One of my favourite things in the world to eat is almond butter. I love it on toast, in oatmeal, on its own, or turned into almond milk. But it is expensive to buy. Even at bulk stores, the price is a bit much for me. The only way to fix this is to make my own.
You can use regular old almonds or roasted. The roasted almonds add more flavour (you can roast them yourself or buy them that way), but sometimes I’m just too lazy to bake them.
What you Need:
-a food processor (or high-speed blender)
-a glass jar
-oil (coconut, vegetable, peanut, sunflower…)
-Add your chosen ingredients to the food processor
-I added almonds and a pinch of pink salt
-At this point, you can add a splash of oil to speed up the blending process
-blend starting on a low speed and moving to medium/high once started
-Use a spatula to scrape the sides of the processor
-it will look like it’s never going to blend, but I promise you it will
-If you want to add any additional ingredients nows the time you can add a spoonful of honey or a dash of cinnamon now
-Add to your jar and enjoy!
-I store mine in the fridge for freshness, and it prevents the oils from separating
Let me know if you try it!
Making broth out of veggie scraps is an easy way to give your veggies one last job before composting (or throwing them out if you don’t have access to a compost). It helps prevent food waste! Food waste is a massive problem and using up scraps that would normally not be used is a great step in helping.
I keep the skins of onions and garlic, the peels of potatoes and carrots, the stems of kale, really anything in a container in the freezer until I have enough. It changes depending on what I’ve been eating that week/month. Sometimes I add herbs in as well which adds to the flavour. I only add a touch of salt to my broth because I never know what I’ll end up using it for and you can always add more salt when your cooking. I like adding the onion and garlic skins because it gives the broth a nice dark colour. If I’m making a specific recipe with the broth I’ll add more than just scraps. For pho I’ll add ginger.
The longer you cook it the better. I bring the pot to a boil, then bring it down to a low simmer for hours. I’ll leave it on all day if I can. The longer it cooks the more flavour you get out of your veggies. Just leave it until it tastes and looks good to you.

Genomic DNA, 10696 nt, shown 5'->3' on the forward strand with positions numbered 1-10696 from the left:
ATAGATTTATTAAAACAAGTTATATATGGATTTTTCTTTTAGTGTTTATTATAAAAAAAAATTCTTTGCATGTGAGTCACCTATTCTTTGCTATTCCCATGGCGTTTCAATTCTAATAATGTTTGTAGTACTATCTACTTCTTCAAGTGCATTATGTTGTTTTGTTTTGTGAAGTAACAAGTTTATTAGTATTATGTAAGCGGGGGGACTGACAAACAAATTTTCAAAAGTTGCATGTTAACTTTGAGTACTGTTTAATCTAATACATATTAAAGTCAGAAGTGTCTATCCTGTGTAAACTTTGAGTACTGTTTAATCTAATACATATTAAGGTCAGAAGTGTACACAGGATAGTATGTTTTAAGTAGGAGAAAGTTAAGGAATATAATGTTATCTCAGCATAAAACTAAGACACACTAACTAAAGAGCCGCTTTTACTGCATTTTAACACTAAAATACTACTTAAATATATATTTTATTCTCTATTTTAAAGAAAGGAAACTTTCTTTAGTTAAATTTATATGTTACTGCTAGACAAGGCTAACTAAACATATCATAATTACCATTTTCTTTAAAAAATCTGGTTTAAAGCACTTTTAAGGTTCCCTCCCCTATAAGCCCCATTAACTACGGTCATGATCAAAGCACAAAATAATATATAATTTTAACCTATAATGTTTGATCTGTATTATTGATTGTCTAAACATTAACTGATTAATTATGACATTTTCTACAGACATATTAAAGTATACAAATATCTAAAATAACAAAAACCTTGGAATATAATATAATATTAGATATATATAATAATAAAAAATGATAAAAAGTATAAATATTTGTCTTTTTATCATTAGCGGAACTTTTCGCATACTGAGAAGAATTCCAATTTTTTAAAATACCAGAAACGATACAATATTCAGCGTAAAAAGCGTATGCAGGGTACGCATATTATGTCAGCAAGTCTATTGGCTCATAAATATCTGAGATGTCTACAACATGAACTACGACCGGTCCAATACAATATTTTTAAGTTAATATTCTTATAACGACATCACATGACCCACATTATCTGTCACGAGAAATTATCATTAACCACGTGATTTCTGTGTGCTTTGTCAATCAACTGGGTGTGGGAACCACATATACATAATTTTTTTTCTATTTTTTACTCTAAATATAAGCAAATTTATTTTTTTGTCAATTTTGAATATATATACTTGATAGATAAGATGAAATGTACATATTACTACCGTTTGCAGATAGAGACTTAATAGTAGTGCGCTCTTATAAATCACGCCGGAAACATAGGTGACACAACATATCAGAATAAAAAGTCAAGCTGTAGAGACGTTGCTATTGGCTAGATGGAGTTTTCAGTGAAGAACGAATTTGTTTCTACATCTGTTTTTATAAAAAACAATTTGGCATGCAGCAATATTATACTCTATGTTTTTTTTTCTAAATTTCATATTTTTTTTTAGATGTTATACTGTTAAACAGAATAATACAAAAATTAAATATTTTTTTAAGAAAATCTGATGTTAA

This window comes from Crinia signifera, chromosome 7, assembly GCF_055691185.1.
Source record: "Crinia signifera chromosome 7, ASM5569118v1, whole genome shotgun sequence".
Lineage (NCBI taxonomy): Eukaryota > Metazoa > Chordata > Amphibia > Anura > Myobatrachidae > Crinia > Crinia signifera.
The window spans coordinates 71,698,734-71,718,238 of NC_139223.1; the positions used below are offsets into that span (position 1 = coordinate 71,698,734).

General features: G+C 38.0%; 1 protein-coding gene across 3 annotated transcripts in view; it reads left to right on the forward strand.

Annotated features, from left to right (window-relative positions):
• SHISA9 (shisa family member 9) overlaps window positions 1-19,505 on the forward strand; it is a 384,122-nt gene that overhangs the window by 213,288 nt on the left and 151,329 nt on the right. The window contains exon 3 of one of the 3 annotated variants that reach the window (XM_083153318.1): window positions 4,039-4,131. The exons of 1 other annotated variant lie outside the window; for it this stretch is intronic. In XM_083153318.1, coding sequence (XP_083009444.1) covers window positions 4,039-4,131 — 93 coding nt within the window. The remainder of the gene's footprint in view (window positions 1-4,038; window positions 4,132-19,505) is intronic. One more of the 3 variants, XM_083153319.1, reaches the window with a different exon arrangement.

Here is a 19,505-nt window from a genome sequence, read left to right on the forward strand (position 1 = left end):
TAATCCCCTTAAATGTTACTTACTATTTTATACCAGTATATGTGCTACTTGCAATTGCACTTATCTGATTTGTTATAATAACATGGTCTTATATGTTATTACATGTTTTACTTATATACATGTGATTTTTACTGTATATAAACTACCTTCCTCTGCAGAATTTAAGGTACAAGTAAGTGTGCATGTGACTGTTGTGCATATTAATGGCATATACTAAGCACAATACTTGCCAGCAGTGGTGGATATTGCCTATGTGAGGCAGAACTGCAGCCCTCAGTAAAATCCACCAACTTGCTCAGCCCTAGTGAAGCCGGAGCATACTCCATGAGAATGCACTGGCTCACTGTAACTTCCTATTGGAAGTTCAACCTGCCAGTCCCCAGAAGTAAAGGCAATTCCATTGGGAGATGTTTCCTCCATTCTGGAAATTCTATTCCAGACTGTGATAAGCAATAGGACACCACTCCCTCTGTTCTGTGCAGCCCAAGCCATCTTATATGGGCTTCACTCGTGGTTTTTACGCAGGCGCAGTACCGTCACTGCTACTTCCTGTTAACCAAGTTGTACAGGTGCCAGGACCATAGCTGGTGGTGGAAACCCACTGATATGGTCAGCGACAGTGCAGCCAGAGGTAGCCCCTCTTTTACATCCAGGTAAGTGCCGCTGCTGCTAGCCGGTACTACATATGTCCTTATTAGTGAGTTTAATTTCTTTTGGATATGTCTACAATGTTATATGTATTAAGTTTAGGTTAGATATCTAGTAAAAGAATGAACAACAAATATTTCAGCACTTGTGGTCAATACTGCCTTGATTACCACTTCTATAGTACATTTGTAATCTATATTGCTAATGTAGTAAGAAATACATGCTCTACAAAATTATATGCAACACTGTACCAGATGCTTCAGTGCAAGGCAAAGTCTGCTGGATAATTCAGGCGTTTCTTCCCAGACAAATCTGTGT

As it cooks down it will get nice and dark. After that you can strain it and jar it. If you’re going to freeze it make sure you leave lots of room for it to expand in the freezer.
I strain it through a metal sieve to catch all the little bits but you can use a normal colander as well. I like to strain it into a measuring cup so it’s easier to poor into the jars.
Let me know if you try it and how it goes. For the longest time I thought stock/broth you made at home wouldn’t taste as good as a grocery store one but I really like it. Now that I know how easy is it I make it allll the time.
Do you make broth yourself?
If you follow me on Instagram you know I made some oat milk a couple weeks ago and absolutely loved it! It’s probably as easy to make as my easy nut milk. Oat milk can be made without a high speed blender. As someone who doesn’t have a couple hundred dollars to spend on a blender (I assume most of you are in the same boat) that’s important to me.
In addition to being tasty oat milk also has a low environment impact. According to an ESU services study oat milk is the winner of environmental impact. The chart is based on making the milks in Switzerland. In Canada we can grow oats, soy and hemp easily which means they have less travelling to do. Almonds can be grown in Niagara but most almonds (80% of the worlds) are grown in California, and need more water. Coconuts and rice have to be imported.
When you make your own milk you can lower the impact more by going plastic free and keeping the “pulp” that’s left over. I always use it in overnight oats but there’s lots you can do.